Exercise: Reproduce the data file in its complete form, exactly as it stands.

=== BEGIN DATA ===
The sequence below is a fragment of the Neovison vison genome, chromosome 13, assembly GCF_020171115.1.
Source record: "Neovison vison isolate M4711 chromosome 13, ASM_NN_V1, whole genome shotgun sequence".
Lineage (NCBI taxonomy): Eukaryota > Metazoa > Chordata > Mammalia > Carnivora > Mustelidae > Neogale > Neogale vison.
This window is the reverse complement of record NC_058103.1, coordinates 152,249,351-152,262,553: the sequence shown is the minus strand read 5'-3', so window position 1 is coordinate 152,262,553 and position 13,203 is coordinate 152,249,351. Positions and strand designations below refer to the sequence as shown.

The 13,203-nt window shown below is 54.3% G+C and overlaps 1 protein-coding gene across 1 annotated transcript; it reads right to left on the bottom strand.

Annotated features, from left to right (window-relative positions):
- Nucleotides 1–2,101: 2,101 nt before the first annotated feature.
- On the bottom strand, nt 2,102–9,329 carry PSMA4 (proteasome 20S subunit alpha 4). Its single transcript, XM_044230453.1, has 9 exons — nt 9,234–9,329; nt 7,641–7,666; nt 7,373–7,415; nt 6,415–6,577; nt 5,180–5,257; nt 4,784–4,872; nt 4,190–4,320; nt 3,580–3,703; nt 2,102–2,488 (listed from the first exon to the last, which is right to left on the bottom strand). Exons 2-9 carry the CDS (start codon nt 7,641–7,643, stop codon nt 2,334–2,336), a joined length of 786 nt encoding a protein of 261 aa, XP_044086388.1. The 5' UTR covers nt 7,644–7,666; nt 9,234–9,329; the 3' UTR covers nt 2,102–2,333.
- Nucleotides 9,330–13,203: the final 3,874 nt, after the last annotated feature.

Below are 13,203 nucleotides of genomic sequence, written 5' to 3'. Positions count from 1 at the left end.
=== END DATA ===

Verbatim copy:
The sequence below is a fragment of the Neovison vison genome, chromosome 13, assembly GCF_020171115.1.
Source record: "Neovison vison isolate M4711 chromosome 13, ASM_NN_V1, whole genome shotgun sequence".
Lineage (NCBI taxonomy): Eukaryota > Metazoa > Chordata > Mammalia > Carnivora > Mustelidae > Neogale > Neogale vison.
This window is the reverse complement of record NC_058103.1, coordinates 152,249,351-152,262,553: the sequence shown is the minus strand read 5'-3', so window position 1 is coordinate 152,262,553 and position 13,203 is coordinate 152,249,351. Positions and strand designations below refer to the sequence as shown.

The 13,203-nt window shown below is 54.3% G+C and overlaps 1 protein-coding gene across 1 annotated transcript; it reads right to left on the bottom strand.

Annotated features, from left to right (window-relative positions):
- Nucleotides 1–2,101: 2,101 nt before the first annotated feature.
- On the bottom strand, nt 2,102–9,329 carry PSMA4 (proteasome 20S subunit alpha 4). Its single transcript, XM_044230453.1, has 9 exons — nt 9,234–9,329; nt 7,641–7,666; nt 7,373–7,415; nt 6,415–6,577; nt 5,180–5,257; nt 4,784–4,872; nt 4,190–4,320; nt 3,580–3,703; nt 2,102–2,488 (listed from the first exon to the last, which is right to left on the bottom strand). Exons 2-9 carry the CDS (start codon nt 7,641–7,643, stop codon nt 2,334–2,336), a joined length of 786 nt encoding a protein of 261 aa, XP_044086388.1. The 5' UTR covers nt 7,644–7,666; nt 9,234–9,329; the 3' UTR covers nt 2,102–2,333.
- Nucleotides 9,330–13,203: the final 3,874 nt, after the last annotated feature.

Below are 13,203 nucleotides of genomic sequence, written 5' to 3'. Positions count from 1 at the left end.